The words “win” and “winning” are losing their meaning through overuse and misuse.
So is the notion of war. The idea that nations are fighting a war against a virus and can actually win is preposterous.
A well-prepared nation can limit the death and social and economic havoc that result from a pandemic. That is not winning. A nation certainly does not win anything by being so unprepared that thousands of people die before civic leaders accept their responsibilities and act. That is called failure.
The issue is survival, not winning or losing.
This nation and other nations can survive or not. Individuals will survive or not.
We can do either with honor and dignity. Our choice.
With apologies to Max Ehrmann Desideratum = something desired as essential. – Merriam-Webster
Go noisily among the silent and apathetic and remember what virtue there may be in saying what you think. Suffer not the fools of the earth but be on good terms with all others. – Think carefully before you speak, but say your truth plainly and loudly enough for all to hear. – Yes, listen even to the dull and ignorant, especially those who became so through no fault of their own. The purposely ignorant deserve nothing more than your scorn; they have their stories, too, but none that are worth knowing. – Avoid telemarketers, insurance salesmen and yammering pundits; they are vexations to the spirit. – Compare yourself with others only to see how you can grow as a human being; find someone to be like who is worth emulating.
For your successes, give due credit to your maker and your parents and your teachers; your failures and mistakes are your own. Forgive yourself and go on. – If you can, devote yourself to meaningful work that you enjoy, but remember that any honest labor is worthwhile if it contributes to the well-being of your family. – Steal from no one; if you want something, be willing to pay for it. – Entertain no silly ideas about the inherent honesty and goodness of the people; many have high ideals, but many hold to no universal truths other than their own consciences and desires. – Be true to your school.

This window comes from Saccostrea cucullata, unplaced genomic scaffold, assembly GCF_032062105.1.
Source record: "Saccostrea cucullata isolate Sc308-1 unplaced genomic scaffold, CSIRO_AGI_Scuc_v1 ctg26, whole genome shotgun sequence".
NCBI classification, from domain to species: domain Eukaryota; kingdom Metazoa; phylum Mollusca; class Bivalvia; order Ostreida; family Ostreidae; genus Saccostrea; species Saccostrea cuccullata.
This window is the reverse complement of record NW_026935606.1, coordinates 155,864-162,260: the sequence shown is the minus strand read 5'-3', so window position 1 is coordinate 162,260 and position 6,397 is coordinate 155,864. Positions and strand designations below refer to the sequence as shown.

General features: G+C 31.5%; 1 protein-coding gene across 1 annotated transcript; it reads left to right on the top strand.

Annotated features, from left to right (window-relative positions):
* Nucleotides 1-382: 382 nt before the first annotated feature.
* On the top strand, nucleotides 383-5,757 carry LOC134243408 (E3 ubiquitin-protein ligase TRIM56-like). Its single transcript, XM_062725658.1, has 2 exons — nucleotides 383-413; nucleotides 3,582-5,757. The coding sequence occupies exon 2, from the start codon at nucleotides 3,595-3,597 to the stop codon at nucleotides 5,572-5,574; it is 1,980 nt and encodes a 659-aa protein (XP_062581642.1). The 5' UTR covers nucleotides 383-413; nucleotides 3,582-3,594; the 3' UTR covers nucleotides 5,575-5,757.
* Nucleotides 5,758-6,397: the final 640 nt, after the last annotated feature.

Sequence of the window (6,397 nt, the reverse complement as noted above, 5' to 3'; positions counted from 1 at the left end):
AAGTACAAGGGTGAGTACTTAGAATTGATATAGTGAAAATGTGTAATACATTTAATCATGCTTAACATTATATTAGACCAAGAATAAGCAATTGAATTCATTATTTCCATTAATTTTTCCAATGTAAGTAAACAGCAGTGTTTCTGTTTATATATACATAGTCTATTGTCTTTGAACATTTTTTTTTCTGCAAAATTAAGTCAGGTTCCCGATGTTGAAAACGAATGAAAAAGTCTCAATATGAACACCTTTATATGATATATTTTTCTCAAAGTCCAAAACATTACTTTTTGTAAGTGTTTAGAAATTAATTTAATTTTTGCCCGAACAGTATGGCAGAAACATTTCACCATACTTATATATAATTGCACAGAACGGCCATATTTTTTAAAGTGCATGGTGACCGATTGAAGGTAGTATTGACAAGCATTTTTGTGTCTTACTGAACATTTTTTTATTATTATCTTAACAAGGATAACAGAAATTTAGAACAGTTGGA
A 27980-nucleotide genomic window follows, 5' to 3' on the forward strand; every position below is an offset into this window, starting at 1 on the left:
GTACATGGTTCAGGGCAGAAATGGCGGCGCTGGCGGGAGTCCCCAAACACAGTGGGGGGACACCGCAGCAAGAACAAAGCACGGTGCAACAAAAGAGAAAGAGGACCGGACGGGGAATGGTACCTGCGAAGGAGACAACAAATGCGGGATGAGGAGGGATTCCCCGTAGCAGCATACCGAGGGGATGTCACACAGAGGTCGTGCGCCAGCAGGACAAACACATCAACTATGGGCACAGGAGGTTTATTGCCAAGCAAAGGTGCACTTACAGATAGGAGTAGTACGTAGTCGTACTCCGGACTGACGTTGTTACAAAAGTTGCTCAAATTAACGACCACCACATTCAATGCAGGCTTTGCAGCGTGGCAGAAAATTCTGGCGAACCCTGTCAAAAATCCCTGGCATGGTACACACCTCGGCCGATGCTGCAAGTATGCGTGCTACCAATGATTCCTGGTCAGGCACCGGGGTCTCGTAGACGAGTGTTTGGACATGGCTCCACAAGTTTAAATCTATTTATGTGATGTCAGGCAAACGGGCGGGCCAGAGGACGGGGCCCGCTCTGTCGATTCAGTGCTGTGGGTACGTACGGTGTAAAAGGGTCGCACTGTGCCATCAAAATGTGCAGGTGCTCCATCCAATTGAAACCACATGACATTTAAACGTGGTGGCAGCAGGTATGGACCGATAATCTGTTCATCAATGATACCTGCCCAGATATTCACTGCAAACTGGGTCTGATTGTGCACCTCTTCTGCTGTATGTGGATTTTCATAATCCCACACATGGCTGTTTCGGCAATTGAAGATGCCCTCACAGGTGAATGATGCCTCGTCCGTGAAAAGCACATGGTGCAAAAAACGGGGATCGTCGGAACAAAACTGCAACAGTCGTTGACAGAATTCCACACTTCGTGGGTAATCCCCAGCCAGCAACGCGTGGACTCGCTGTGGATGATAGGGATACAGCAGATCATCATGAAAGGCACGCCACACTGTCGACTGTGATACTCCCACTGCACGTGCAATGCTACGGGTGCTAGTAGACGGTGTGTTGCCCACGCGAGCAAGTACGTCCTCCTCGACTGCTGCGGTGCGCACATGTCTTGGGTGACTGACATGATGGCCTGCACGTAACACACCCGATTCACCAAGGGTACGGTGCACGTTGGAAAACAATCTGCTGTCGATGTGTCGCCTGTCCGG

Trust those you love; with others, verify. – Give no one reason to doubt your word or sincerity. In the face of cynicism and reality that is only virtual, your word is still your bond and your good name all you can take with you. – Unless misfortune or disease strikes you down, you will get old; deal with it. – Few things are as bad as you imagine they will be. Think of all who have taken your path before; they managed somehow.
Being here is a gift you have been given and there are strings attached: You are here to help the universe unfold, and others are counting on you. – Live a good life, and do nothing that would displease your mother. – It really can be a beautiful world if you treat it that way. Don’t worry. Be happy.
Curiosity often gets the blame (or the credit, depending on your point of view) for killing cats, but more often it leads to learning.
Take this morning, for example, when I was fortunate enough to have Presidents’ Day* off and learned that someone named Eamon Loingsigh from New York had started following this blog. I’m not good at all about acknowledging this, but every new follower is a big deal. I look at their profiles and usually read a post or two – out of curiosity, of course.
Having some ancestral ties to Ireland, and a photo of my mother visiting a hovel somewhere in County Donegal, I read Eamon’s piece and signed the petition. The words “potato famine” do not do justice to what they are used to describe.
I did not know such a discussion was ongoing. As a writer and editor, I support calling things what they are. (I was impressed by the polite back and forth in the comments on the blog post.)
I also learned a new word, which I hope to be able to use in a sentence someday and force the curious who’ve never seen it before to look it up: